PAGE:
Ada County Highway District's board of commissioners adjourned a closed-door meeting Monday without a response to the city of Boise's latest salvo in the yearlong battle over parking sensors.
The board will meet again Wednesday to decide how to respond, commission President John Franden said.
Meanwhile, the district won't remove 68 sensors that Boise installed last year.
Franden admitted the parking sensor battle has, to some degree, devolved into a personality clash.
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"In my mind, it's really fairly simple, and it really doesn't make a lot of sense," he said.
Last week, the city refused the district's latest offer to sign an agreement that would allow Boise to keep in the existing 68 sensors and add more sensors in Downtown metered parking spots. Instead, Boise asked for permits to install more than 800 sensors in virtually all of its metered spaces Downtown.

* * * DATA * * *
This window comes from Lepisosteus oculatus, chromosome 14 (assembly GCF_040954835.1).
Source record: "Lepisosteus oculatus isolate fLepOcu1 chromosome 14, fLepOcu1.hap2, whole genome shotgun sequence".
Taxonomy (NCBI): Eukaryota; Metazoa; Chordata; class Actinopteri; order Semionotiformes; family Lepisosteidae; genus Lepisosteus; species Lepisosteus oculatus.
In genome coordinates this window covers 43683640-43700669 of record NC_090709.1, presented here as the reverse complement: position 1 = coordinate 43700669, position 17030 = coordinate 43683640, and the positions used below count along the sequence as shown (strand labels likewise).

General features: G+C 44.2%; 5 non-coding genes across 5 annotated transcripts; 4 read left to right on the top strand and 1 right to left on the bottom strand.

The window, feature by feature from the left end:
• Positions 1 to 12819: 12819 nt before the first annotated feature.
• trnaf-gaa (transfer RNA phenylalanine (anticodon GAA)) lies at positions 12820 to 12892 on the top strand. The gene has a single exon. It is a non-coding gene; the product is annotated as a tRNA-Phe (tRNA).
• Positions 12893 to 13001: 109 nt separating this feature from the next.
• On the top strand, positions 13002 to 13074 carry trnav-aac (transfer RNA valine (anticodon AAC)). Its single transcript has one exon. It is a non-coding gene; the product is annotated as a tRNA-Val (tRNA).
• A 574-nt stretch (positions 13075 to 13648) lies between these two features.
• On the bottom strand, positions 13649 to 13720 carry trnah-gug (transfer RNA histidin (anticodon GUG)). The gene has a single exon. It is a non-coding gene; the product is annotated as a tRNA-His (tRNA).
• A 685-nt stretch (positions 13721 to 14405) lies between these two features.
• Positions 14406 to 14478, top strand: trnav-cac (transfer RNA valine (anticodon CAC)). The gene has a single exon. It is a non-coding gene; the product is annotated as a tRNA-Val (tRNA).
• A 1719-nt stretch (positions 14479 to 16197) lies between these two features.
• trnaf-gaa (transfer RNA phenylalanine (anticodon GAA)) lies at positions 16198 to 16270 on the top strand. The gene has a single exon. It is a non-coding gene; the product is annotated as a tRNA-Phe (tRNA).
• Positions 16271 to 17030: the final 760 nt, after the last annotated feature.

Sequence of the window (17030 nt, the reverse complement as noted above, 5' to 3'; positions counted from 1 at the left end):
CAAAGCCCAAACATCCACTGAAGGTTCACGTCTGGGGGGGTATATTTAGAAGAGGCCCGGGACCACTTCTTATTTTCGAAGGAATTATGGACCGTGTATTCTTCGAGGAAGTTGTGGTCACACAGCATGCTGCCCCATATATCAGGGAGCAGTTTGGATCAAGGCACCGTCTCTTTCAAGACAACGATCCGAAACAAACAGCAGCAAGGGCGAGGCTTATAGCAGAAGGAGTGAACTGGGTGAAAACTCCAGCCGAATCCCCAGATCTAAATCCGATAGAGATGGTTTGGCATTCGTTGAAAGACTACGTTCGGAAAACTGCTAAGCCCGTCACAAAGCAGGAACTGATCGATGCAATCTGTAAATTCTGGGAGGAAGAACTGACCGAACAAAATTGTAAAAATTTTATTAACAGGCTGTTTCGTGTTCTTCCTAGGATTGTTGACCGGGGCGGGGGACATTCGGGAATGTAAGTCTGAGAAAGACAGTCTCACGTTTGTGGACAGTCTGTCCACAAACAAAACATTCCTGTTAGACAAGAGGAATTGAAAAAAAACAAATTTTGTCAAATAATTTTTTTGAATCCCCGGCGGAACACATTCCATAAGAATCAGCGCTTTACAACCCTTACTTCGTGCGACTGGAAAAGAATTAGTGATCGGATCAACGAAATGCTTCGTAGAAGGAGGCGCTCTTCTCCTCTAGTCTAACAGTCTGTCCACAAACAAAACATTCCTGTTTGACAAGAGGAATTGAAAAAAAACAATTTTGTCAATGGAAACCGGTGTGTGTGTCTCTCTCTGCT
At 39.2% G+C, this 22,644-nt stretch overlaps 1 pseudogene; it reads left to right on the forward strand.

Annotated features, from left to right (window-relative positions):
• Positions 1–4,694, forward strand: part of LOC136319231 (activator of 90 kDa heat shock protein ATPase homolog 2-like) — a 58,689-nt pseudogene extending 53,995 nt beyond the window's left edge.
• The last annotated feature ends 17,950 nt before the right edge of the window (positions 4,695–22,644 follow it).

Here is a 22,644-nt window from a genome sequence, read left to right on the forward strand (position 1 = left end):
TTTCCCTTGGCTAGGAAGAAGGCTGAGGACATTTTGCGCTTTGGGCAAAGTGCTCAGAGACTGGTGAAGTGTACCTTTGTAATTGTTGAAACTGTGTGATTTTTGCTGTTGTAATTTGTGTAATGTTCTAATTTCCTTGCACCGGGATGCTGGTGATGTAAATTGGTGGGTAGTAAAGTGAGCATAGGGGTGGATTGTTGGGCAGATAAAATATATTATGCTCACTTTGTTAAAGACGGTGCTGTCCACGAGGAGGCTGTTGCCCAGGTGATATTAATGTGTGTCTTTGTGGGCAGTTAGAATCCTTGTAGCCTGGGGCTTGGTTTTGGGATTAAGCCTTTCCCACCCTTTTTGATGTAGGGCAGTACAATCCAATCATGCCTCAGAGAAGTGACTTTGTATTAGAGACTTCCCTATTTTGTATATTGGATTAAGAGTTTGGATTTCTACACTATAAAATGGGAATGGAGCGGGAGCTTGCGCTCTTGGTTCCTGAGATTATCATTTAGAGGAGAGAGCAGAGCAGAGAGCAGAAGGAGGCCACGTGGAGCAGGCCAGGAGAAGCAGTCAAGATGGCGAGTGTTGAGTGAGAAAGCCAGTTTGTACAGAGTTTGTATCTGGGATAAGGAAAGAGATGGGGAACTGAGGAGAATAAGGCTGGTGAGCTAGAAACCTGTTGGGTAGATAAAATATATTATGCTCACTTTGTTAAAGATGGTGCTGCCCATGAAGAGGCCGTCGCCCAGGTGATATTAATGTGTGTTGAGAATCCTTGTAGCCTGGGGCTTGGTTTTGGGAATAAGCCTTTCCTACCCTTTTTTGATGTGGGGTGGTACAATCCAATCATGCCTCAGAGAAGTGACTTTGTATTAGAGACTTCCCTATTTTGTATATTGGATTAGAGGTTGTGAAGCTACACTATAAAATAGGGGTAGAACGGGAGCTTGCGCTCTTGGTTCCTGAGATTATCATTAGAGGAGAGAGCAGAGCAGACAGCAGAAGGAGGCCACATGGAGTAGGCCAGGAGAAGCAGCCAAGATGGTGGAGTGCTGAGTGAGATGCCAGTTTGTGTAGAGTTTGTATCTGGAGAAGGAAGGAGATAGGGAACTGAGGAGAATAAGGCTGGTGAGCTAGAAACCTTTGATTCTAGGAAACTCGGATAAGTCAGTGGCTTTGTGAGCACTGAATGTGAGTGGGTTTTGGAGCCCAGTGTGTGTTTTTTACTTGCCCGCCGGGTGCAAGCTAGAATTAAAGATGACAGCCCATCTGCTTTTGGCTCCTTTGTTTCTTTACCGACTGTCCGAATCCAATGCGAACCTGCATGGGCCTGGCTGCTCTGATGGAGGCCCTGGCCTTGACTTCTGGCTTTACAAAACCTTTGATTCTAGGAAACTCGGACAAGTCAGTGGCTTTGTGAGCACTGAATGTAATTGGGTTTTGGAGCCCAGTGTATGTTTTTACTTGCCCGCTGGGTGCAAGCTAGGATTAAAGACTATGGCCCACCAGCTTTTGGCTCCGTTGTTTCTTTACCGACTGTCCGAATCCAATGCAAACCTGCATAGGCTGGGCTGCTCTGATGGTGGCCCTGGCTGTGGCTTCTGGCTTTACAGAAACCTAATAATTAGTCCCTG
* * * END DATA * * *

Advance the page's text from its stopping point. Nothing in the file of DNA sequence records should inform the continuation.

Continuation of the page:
The city asked a judge to stop ACHD from taking out the installed sensors. The judge denied the request.
Franden said the highway district wants the city to sign a license agreement that would require Boise to replace the sensors at its own cost if they're damaged or if they lead to other damage of the roadway, which ACHD controls. Boise just wants permits similar to what utility companies receive to lay pipes and cables beneath the road.
"The permit does not protect the taxpayer if something goes wrong," Franden said.
Boise believes it doesn't need a license agreement and doesn't like some of the terms the highway district is offering. City spokesman Adam Park said the city has agreed all along to pay for any damage the sensors cause.